There are perched villages, summer music and theater festivals, bull fights and Transhumance for lovers of spectacles, brocantes and vide-greniers for antique hunters, Mont Ventoux for amateurs cyclists who want to test their skills on the most famous ascent on the Tour de France, the Dentelles de Montmirail for hikers and picturesque villages with beaches along the Mediterranean Sea.

We usually suggest visitors include a trip to the vibrant red-ocher colored town of Roussillon, one of five villages nestled in the Luberon hills which are classified as Plus Beaux Villages de France (Most beautiful villages of France). Roussillon is one of our favorite villages and just one hour from Sablet.

The Luberon stretches 35 miles along a ridge of rugged hills from Cavaillon in the west to Manosque in the east and from the town of Apt south to the Durance River. Much of the area including Roussillon lies within the borders of the Parc Naturel Régional du Luberon, a protected area with outstanding natural beauty.

Roussillon sits on the southern edge of the Plateau de Vaucluse above one of the world's largest known ocher deposits where 17 shades of ocher--violet, blood red, orange, yellow, and everything in between were once mined.

Roussillon

Roussillon's primary attraction is its location and red coloring which tints every surface in the village and gave the village its Latin name of Viscus Russulus (the red hill). Arched alleys, eighteenth century portals and ruined masonry around the castle provides further appeal for visitors.

Ocher cliff outside the village

Roussillon has been inhabited since Neolithic time, then later by the Romans who also left their traces. The village is where Irish novelist Samuel Beckett took refuge during Second World War.

Roussillon sits on an elevation slightly off the road that connects the cities of Apt and Avignon, and near where, in Roman times, the ancient Via Domitia linking Spain to Italy. Roussillon is the second most visited village in the Luberon, after Gordes.

Belfry overlooks Town Hall Square

The Librairie (bookstore) in La Maison Tacchella to the left and the Hotel de Ville (town hall) to the right in Town Hall Square, the main hub of activity along with the place du Pasquier on Thursday mornings when there's a weekly market and traffic gets even more congested than usual.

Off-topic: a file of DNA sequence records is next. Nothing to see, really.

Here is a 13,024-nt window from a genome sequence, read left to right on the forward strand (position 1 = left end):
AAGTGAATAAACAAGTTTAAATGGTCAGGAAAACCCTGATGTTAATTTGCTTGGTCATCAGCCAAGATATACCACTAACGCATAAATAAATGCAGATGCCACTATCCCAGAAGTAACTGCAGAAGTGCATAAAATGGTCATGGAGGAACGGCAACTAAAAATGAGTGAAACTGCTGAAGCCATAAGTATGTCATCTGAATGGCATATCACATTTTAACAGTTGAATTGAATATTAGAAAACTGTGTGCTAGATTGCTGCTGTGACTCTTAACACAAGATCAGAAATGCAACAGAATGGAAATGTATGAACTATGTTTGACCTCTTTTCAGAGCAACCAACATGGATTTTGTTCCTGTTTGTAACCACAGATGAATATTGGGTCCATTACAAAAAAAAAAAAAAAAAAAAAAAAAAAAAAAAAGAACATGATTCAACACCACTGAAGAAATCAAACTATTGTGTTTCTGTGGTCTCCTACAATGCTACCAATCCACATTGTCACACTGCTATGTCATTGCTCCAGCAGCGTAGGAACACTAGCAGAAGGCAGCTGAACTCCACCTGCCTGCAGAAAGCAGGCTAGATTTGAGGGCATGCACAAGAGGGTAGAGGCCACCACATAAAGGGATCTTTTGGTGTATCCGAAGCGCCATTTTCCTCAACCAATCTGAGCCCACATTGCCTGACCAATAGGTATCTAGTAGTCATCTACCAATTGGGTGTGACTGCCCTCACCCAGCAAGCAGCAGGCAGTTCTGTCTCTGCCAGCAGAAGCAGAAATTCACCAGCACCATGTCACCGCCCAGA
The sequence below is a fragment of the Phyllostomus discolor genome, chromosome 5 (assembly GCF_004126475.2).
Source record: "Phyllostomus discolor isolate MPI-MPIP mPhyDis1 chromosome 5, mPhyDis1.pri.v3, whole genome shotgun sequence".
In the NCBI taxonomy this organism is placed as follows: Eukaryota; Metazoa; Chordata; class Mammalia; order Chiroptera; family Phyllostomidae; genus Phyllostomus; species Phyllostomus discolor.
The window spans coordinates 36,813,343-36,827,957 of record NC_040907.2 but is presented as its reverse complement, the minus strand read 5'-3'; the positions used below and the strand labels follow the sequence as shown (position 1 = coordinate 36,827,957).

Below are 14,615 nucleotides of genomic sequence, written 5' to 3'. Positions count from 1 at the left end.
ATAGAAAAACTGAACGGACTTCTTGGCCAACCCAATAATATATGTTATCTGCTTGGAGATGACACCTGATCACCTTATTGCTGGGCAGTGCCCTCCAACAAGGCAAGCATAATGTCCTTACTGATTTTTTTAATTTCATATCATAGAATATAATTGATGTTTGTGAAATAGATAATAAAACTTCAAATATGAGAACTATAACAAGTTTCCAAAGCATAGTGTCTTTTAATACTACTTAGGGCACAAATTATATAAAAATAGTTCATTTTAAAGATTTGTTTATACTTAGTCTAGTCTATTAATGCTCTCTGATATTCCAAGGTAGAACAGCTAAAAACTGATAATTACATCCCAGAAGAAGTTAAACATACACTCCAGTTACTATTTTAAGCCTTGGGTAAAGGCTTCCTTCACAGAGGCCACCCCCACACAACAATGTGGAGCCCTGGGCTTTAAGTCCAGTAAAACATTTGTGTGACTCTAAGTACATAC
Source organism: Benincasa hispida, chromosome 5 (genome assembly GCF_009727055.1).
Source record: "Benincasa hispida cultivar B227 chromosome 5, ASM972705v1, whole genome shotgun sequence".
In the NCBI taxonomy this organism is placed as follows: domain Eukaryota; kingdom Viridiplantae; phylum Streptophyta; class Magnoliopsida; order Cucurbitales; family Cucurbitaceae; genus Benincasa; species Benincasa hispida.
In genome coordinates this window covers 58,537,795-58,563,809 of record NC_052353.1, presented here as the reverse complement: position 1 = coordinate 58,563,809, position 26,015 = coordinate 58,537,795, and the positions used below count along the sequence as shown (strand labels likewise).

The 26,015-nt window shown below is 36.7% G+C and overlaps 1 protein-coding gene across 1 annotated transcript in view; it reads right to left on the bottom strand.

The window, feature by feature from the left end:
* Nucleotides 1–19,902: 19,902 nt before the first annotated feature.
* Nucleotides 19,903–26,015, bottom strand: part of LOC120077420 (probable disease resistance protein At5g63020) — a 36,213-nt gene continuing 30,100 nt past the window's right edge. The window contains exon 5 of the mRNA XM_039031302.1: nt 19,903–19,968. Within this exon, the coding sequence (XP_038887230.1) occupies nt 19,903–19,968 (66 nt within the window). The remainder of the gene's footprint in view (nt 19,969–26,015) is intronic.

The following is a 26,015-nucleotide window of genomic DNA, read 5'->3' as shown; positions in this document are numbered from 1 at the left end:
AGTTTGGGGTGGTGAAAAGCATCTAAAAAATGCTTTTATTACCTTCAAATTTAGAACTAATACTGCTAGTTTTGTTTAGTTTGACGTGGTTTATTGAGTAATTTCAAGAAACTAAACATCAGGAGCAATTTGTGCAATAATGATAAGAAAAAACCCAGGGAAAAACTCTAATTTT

Town Hall Square

The belfry was the ancient entrance into the fortified part of Roussillon called the Castrum. The belfry was renovated in the 19th century as a bell tower adjoining the church. The street takes you along the former watchman’s walkway, which ran between the two towers on the rampart wall. There are great views of the village and surrounding area.

Passage through Belfry into fortified area of Roussillon

Another view of the belfry and clock tower

Saint Michel Church whose origins go back to the 11th century, originally faced the castle, inside the fortified walls. The church has undergone countless renovations over time, necessitated in part by its location by the cliff.

Saint Michel Church

Above the church there is a little square with a viewing area and orientation table where you can find a great view of the Luberon, Mont Ventoux, and the plateau of the Vaucluse.

Roussillon tourist shop

The streets of Roussillon are home to many art galleries, with works by talented artists which will appeal to art lovers, collectors and passers-by as they visit the village.

View back toward Town Hall Square and shops and cafés along the street

Just a few minutes walk from the village near the cemetery is the beginning of the Sentier des Ocres (Ocher trail). Ocher is a natural pigment in the sandy soil which form the cliffs around Roussillon. Iron oxides color the sands into shades ranging from yellow to violet. The mineral landscape shows the effects of erosion and mining work done by man.

Two different trails, one short, one long take you through the ocher lands on a 30-minute or 60-minute walk. You can stay as long as you like. Information signs along the way describe the geology, flora and history of the ocher deposits in the Luberon. The trails takes you past multi-colored ocher formations set against a backdrop of pine trees. There is a small admission fee.

View of Roussillon from village cemetery

If you have comments or questions about Roussillon, or elsewhere in Provence, please leave your comments below or send me an email at my address below.

If you are thinking about a trip to the South of France including spending time in Provence, we invite you to visit our website. Our house is available for rent by the week or more. You can reach us for further information by sending an email to chcmichel@aol.com.